'Nine or 10' fines handed out for allegedly breaking emergency rules, premier says
Police forces across the province say they’re focusing on educating people more than handing out tickets
Officers across the province have handed out "nine or 10" fines to people who have allegedly violated the emergency declaration order, Premier Blaine Higgs said Tuesday.
That number includes tickets handed out by RCMP, municipal police and provincial enforcement officers, the province confirmed.
While speaking to reporters Tuesday, Higgs noted the numbers don't include people who have been warned by officers. He estimated the fines have totalled between $3,000 and $3,500 so far.
The premier questioned whether people are complying because of the threat of receiving a ticket or because "they're seeing the need and they want to be part of the solution."
"I feel like it's a combination," Higgs said.
"Issuing some tickets brings it to bear that it's real. We're not joking here. We must do what's necessary to get people's attention."
As the number of positive COVID-19 cases increases in the province, Higgs has warned people could face fines or even "confinement" if they don't follow the emergency declaration order.
In other cases, people have been calling their local police to report violations.
RCMP has issued tickets, unclear how many
It's not clear which police forces have handed out tickets. Several police forces contacted by CBC News on Tuesday wouldn't specify how many tickets they've given out, if any.
A spokesperson for the New Brunswick RCMP confirmed that its officers have handed out tickets, but wouldn't specify how many.
"Issuing tickets is only one part of our enforcement efforts and does not reflect all of the work that is being done collaboratively with communities, our policing partners and the province," RCMP Cpl. Jullie Rogers-Marsh wrote in an email, after she was asked why the information couldn't be revealed.
Rogers-Marsh also declined to say what people who received tickets were doing and whether people are receiving a warning before they get a ticket.
"I cannot comment on our operations or tactics," Rogers-Marsh said.
"Our police officers are using their discretion and are issuing tickets where appropriate."
Next door in Nova Scotia, RCMP in that province issued a news release Tuesday afternoon, saying that 54 people have been charged "with offences related to the current provincial state of emergency" so far.
'Several calls a day' about COVID-19 rule breakers
Police forces in Woodstock, Kennebecasis Valley, Saint John, Fredericton, Miramichi and Bathurst also declined to say how many tickets their officers have given, if any.
According to Bathurst Police Chief Ernie Boudreau, people are breaking the rules by carpooling, gathering together, not physically distancing and picking up groceries with people in the car, among other offences.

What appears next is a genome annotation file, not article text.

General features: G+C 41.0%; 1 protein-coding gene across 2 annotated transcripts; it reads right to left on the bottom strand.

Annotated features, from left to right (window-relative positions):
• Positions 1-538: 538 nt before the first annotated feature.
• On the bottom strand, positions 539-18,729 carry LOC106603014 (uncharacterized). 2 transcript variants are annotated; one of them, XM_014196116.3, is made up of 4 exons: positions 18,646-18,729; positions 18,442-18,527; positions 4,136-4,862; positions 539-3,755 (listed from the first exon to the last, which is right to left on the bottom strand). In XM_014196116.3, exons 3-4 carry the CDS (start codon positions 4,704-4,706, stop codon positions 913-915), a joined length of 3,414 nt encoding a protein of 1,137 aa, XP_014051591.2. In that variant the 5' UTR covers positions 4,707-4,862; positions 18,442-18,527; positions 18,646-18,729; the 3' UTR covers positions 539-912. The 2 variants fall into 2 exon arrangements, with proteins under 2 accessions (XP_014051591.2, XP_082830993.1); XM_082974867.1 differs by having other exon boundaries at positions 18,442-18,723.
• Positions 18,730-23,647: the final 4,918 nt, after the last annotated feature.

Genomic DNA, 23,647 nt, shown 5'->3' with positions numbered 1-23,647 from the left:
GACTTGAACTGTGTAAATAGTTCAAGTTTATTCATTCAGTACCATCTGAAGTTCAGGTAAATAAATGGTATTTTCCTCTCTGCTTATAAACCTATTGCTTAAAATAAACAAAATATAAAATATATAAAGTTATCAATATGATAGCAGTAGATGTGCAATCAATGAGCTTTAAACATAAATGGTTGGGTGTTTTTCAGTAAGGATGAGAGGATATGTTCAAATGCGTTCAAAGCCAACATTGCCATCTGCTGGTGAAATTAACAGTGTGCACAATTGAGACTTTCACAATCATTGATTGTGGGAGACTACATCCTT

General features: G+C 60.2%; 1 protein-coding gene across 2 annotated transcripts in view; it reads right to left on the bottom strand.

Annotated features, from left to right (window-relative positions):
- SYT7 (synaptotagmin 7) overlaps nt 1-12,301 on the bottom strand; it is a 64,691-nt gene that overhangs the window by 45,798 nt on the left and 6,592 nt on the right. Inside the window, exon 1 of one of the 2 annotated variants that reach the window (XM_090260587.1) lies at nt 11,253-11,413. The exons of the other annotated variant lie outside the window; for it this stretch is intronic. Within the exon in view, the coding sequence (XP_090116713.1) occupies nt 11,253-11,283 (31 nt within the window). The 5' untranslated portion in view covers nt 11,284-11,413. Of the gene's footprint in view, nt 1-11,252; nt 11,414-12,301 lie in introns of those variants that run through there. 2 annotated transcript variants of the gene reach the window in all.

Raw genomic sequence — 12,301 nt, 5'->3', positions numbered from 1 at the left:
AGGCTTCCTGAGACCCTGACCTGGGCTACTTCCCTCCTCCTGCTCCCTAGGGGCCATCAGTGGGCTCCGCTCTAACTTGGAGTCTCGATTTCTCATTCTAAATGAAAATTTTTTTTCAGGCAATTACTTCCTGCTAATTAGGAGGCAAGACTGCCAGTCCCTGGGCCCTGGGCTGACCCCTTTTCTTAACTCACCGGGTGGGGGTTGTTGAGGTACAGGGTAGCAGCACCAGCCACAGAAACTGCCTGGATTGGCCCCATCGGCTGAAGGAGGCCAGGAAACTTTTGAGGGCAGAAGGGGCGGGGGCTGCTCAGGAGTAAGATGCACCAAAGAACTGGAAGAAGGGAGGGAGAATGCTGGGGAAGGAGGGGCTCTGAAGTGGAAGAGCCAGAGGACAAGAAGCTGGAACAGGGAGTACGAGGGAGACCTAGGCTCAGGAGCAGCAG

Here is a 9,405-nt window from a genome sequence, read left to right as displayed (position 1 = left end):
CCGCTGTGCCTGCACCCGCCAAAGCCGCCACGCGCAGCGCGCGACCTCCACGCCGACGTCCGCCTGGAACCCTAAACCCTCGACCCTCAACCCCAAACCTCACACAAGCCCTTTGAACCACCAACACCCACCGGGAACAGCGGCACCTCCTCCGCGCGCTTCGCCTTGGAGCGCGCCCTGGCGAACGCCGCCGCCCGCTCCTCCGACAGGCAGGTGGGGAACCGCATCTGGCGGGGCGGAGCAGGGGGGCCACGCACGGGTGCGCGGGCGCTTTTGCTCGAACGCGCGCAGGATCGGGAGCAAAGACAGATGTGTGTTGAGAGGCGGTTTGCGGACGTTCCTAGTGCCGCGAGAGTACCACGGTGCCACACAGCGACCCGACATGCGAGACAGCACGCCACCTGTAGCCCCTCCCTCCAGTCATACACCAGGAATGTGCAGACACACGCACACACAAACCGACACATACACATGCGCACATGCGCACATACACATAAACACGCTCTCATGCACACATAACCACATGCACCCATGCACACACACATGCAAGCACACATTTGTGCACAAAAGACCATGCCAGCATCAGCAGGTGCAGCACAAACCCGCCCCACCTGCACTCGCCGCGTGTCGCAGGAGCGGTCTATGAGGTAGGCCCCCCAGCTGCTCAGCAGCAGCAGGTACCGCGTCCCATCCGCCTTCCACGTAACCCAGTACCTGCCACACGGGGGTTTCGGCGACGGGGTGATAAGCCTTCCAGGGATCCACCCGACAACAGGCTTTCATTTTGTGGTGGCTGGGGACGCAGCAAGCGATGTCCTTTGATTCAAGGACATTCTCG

He said his department has been receiving "several calls a day" related to COVID-19, with members of the public reporting "alleged infractions."
"The order will be enforced by officers on a case-to-case basis," Boudreau wrote in an email.
"They will have discretion as there are so many circumstances or variations being reported."
'Don't take the law into your own hands'
In Edmundston, police chief Alain Lang said his force hasn't handed out any tickets yet.
"We're not there to give tickets or citations to everybody," Lang said in an interview.
"What we're promoting is education. We encourage people and we keep supporting them."
While his officers have been fielding about one COVID-19-related call per 12-hour shift, Lang encouraged people not to confront those who they suspect are violating the emergency declaration order. He said they should call authorities instead.
"Sometimes it may create a little bit of frustration between neighbours or between friends or between people," Lang said.
"So I just let people know, don't take the law in your own hands."
In Saint John, officers are also more focused on educating people than handing out tickets, according to Saint John Police Force spokesperson Jim Hennessy. He wouldn't say whether Saint John officers have handed out any tickets.
He said the police force's non-emergency line has been receiving calls from people who have questions about what they can and can't do. If they can't answer their questions, they direct them to the province's COVID-19 information line.
"For the most part, it's just been, 'I want to take my dog out for a walk, is that OK?'" Hennessy said.
"Like Dr. Russell has stated, that's fine as long as you stay within your neighbourhood. Distance yourself from anybody you may see while on that walk."